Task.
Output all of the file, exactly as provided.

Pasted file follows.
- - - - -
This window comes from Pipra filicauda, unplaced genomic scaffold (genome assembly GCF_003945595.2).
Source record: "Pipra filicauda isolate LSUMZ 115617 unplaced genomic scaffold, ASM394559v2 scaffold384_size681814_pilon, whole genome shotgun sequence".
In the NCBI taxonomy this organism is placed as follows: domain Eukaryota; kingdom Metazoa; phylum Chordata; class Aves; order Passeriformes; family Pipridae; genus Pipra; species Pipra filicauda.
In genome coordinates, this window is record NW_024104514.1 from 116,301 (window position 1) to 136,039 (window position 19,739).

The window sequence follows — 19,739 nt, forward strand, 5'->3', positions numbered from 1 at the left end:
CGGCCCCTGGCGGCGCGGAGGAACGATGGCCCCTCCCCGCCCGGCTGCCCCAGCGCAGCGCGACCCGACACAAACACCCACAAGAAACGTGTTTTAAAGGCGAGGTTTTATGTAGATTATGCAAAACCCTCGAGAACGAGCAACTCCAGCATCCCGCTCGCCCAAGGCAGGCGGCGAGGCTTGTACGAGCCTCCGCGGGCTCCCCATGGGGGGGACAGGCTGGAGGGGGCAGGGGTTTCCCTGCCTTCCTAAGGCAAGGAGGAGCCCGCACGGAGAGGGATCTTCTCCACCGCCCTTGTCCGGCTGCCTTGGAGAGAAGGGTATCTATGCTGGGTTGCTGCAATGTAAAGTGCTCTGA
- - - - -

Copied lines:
This window comes from Pipra filicauda, unplaced genomic scaffold (genome assembly GCF_003945595.2).
Source record: "Pipra filicauda isolate LSUMZ 115617 unplaced genomic scaffold, ASM394559v2 scaffold384_size681814_pilon, whole genome shotgun sequence".
In the NCBI taxonomy this organism is placed as follows: domain Eukaryota; kingdom Metazoa; phylum Chordata; class Aves; order Passeriformes; family Pipridae; genus Pipra; species Pipra filicauda.
In genome coordinates, this window is record NW_024104514.1 from 116,301 (window position 1) to 136,039 (window position 19,739).

The window sequence follows — 19,739 nt, forward strand, 5'->3', positions numbered from 1 at the left end:
CGGCCCCTGGCGGCGCGGAGGAACGATGGCCCCTCCCCGCCCGGCTGCCCCAGCGCAGCGCGACCCGACACAAACACCCACAAGAAACGTGTTTTAAAGGCGAGGTTTTATGTAGATTATGCAAAACCCTCGAGAACGAGCAACTCCAGCATCCCGCTCGCCCAAGGCAGGCGGCGAGGCTTGTACGAGCCTCCGCGGGCTCCCCATGGGGGGGACAGGCTGGAGGGGGCAGGGGTTTCCCTGCCTTCCTAAGGCAAGGAGGAGCCCGCACGGAGAGGGATCTTCTCCACCGCCCTTGTCCGGCTGCCTTGGAGAGAAGGGTATCTATGCTGGGTTGCTGCAATGTAAAGTGCTCTGA